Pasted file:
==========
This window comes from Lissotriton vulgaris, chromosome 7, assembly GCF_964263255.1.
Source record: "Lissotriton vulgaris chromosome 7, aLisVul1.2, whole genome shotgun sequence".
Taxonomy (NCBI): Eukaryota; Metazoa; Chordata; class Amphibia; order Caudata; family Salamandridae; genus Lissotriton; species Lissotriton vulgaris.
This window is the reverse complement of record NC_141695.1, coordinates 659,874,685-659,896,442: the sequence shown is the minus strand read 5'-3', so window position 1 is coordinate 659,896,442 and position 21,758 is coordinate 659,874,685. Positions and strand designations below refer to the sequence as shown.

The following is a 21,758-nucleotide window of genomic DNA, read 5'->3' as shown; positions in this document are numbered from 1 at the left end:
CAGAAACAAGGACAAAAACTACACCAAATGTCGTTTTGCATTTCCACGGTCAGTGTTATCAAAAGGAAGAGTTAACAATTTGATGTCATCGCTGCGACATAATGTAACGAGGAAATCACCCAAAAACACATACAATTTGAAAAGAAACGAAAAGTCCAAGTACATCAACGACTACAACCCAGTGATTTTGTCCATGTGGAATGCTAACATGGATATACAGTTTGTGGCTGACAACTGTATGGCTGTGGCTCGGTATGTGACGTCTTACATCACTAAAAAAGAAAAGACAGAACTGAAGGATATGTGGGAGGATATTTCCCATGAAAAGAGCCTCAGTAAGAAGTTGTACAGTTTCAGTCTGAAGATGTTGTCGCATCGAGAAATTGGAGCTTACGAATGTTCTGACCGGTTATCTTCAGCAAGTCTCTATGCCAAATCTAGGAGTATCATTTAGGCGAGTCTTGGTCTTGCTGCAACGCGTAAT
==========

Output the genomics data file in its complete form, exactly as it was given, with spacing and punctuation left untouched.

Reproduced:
This window comes from Lissotriton vulgaris, chromosome 7, assembly GCF_964263255.1.
Source record: "Lissotriton vulgaris chromosome 7, aLisVul1.2, whole genome shotgun sequence".
Taxonomy (NCBI): Eukaryota; Metazoa; Chordata; class Amphibia; order Caudata; family Salamandridae; genus Lissotriton; species Lissotriton vulgaris.
This window is the reverse complement of record NC_141695.1, coordinates 659,874,685-659,896,442: the sequence shown is the minus strand read 5'-3', so window position 1 is coordinate 659,896,442 and position 21,758 is coordinate 659,874,685. Positions and strand designations below refer to the sequence as shown.

The following is a 21,758-nucleotide window of genomic DNA, read 5'->3' as shown; positions in this document are numbered from 1 at the left end:
CAGAAACAAGGACAAAAACTACACCAAATGTCGTTTTGCATTTCCACGGTCAGTGTTATCAAAAGGAAGAGTTAACAATTTGATGTCATCGCTGCGACATAATGTAACGAGGAAATCACCCAAAAACACATACAATTTGAAAAGAAACGAAAAGTCCAAGTACATCAACGACTACAACCCAGTGATTTTGTCCATGTGGAATGCTAACATGGATATACAGTTTGTGGCTGACAACTGTATGGCTGTGGCTCGGTATGTGACGTCTTACATCACTAAAAAAGAAAAGACAGAACTGAAGGATATGTGGGAGGATATTTCCCATGAAAAGAGCCTCAGTAAGAAGTTGTACAGTTTCAGTCTGAAGATGTTGTCGCATCGAGAAATTGGAGCTTACGAATGTTCTGACCGGTTATCTTCAGCAAGTCTCTATGCCAAATCTAGGAGTATCATTTAGGCGAGTCTTGGTCTTGCTGCAACGCGTAAT